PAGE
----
by Cathy Jaskey
Cathy is a Loretto Volunteer in DC, serving as staff associate at WATER, the Women's Alliance for Theology, Ethics and Ritual.
I have had the great opportunity of working at the Women’s Alliance for Theology, Ethics, and Ritual (WATER) with Mary E. Hunt and Diann L. Neu. When asked what I do, I receive a variety of responses from saying the mouthful, “I am a Loretto Volunteer, living in community in DC, and working at the Women’s Alliance for Theology, Ethics, and Ritual (WATER).” Often, I receive puzzled looks, “you do what now?” A few times I’ve received only a shrug or feigned interest, but most often I’ve experienced great curiosity and fascination.
The thing is, it’s really hard to describe WATER. I can list some of the things I do in my position: fundraising mailings; thanking donors; contacting publishers; designing WATERwheel print newsletters; creating WATERmark e-newsletters; maintaining archives; scheduling conference calls and upcoming programs; planning and promotion of monthly contemplative prayer/meditation experiences, Feminist Conversations in Religion Teleconferences, and Catholic Lesbian/Queer Women’s Discussions every other month; editing audio recordings of events, updating WATER’s website, blog, twitter, and facebook; editing articles, rituals, chapters, talks, and other writings. Sure, there are a lot of really cool things I work on, but it still doesn’t get to the heart of it.
Instead of trying to define WATER, put it in a box, or conclude what this year has been like (all impossible feats in my eyes) I would just like to share a few hints of qualities that I think have been so special. Mary and Diann are so foundational as to why WATER flows. Their work speaks for itself. They are distinguished “rock stars” in the field, and all year, I have been amazed by their passion, knowledge, and energy. Both Mary and Diann are full of fresh creative ideas and new avenues to boldly push of boundaries. Mary’s writings and teachings challenge systems of power and oppression with unmatched critical insight and active suggestions. Diann’s rituals and therapy sessions build open, much needed spaces to celebrate, name, and claim. Together what they create is so unique.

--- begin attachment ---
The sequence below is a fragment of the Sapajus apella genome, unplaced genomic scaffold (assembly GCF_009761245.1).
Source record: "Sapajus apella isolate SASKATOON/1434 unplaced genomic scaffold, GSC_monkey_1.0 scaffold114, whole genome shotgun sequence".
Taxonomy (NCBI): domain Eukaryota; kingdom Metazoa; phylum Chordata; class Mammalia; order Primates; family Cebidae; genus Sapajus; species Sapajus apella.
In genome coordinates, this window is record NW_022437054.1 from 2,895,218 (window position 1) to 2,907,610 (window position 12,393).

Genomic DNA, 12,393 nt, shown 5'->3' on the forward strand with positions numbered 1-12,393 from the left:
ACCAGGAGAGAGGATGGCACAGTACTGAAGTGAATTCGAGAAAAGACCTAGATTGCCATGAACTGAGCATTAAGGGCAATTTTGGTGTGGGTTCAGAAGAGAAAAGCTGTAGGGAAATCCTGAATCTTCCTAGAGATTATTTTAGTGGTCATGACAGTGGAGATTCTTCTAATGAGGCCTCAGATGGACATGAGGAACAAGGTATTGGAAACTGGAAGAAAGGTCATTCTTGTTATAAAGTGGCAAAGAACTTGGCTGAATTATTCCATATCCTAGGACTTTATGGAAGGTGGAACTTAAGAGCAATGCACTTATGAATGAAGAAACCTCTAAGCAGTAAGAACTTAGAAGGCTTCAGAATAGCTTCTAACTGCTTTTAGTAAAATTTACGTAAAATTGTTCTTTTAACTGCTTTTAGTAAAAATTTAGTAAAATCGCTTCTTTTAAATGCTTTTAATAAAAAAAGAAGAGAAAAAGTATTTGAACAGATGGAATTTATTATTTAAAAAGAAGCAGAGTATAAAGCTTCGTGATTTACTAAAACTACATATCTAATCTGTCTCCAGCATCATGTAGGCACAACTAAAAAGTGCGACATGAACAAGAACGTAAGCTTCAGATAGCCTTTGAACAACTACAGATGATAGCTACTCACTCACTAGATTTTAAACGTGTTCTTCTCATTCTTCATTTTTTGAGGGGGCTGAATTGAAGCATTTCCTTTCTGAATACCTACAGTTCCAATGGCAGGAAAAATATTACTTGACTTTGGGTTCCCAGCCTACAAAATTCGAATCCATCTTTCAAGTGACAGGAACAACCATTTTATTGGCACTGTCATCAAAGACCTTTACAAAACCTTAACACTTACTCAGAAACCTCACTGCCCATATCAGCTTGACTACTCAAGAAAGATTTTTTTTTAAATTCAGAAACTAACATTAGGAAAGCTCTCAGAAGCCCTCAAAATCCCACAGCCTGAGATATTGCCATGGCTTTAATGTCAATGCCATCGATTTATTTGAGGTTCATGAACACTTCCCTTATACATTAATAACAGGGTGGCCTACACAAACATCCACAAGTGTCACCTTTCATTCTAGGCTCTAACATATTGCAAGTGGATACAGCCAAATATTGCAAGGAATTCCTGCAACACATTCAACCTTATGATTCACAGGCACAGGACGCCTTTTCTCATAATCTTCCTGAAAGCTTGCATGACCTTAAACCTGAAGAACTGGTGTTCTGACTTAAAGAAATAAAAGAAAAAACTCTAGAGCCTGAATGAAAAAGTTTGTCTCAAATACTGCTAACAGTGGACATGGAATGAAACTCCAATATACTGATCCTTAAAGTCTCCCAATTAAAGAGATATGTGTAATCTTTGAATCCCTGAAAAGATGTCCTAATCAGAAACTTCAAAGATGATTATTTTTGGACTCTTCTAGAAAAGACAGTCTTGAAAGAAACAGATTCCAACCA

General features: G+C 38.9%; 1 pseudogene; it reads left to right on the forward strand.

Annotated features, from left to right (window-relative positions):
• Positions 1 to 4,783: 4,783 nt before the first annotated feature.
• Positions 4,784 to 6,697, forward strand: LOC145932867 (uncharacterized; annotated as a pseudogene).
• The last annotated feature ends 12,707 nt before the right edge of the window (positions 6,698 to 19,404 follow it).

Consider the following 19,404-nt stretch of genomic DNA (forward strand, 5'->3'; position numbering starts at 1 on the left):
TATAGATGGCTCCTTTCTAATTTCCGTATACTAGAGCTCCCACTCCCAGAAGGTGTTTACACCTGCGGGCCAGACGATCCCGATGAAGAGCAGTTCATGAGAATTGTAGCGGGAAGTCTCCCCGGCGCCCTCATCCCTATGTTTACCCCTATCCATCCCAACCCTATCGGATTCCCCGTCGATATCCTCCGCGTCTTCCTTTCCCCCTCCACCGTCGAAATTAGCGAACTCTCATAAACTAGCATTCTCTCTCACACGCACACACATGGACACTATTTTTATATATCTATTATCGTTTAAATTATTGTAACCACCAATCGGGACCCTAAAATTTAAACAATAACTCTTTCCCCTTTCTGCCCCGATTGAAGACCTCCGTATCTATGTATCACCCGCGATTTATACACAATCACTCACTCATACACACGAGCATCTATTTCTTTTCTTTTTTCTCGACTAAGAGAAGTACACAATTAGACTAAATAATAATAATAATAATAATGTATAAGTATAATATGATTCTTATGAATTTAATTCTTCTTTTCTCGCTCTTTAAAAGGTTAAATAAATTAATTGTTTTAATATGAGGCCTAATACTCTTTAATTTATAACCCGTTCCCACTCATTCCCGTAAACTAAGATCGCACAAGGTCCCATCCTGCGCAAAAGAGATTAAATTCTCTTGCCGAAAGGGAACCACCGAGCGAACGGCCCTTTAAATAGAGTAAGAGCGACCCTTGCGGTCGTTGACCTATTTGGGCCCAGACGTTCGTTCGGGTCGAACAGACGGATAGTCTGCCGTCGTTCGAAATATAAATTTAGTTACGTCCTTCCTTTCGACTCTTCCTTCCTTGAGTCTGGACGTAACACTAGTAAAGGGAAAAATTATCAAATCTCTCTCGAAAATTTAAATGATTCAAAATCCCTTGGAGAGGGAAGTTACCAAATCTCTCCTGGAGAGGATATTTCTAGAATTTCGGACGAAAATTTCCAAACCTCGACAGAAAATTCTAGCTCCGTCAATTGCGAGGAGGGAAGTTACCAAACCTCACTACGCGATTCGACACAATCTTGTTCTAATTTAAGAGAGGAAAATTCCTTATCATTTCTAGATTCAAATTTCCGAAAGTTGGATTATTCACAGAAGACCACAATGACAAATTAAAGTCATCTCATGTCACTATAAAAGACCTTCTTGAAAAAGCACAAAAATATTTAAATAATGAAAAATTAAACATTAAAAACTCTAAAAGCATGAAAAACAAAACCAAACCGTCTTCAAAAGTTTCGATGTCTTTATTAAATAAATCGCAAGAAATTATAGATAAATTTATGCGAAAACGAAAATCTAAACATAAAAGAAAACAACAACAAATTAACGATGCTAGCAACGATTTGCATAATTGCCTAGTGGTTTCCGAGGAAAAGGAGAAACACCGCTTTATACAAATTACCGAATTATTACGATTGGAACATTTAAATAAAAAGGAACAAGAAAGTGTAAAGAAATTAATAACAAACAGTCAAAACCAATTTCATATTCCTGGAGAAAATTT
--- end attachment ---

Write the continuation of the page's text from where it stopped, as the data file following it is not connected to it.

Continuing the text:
What is so distinctive to me about WATER is the community. It is connecting to this global family of diverse worldviews coming together to work for social change. Most of WATER’s events are held both in person and over phone as a teleconference. This allows for people all over the world to call-in and come together. For our last teleconference, which was with the phenomenal Margaret Mann, our time-zone span ranged from people calling in from 7 p.m. in Germany and 7 a.m. in Hawaii. It is always a fun surprise to see who will call in. The WATER office itself fosters community. There are often visitors in the office - old friends, clients, or scholars using the many resources in WATER’s significant library. Mary and Diann are such models for hospitality always pausing their busy day to welcome, chat, and share a cup of tea.
I am beginning to understand the saying, “never a dull day in the WATER office.” The variety of the work, Mary and Diann’s inspiring example, and connecting with the WATER community adds to the excitement. I am so happy to be welcomed back to return for a second year next year.
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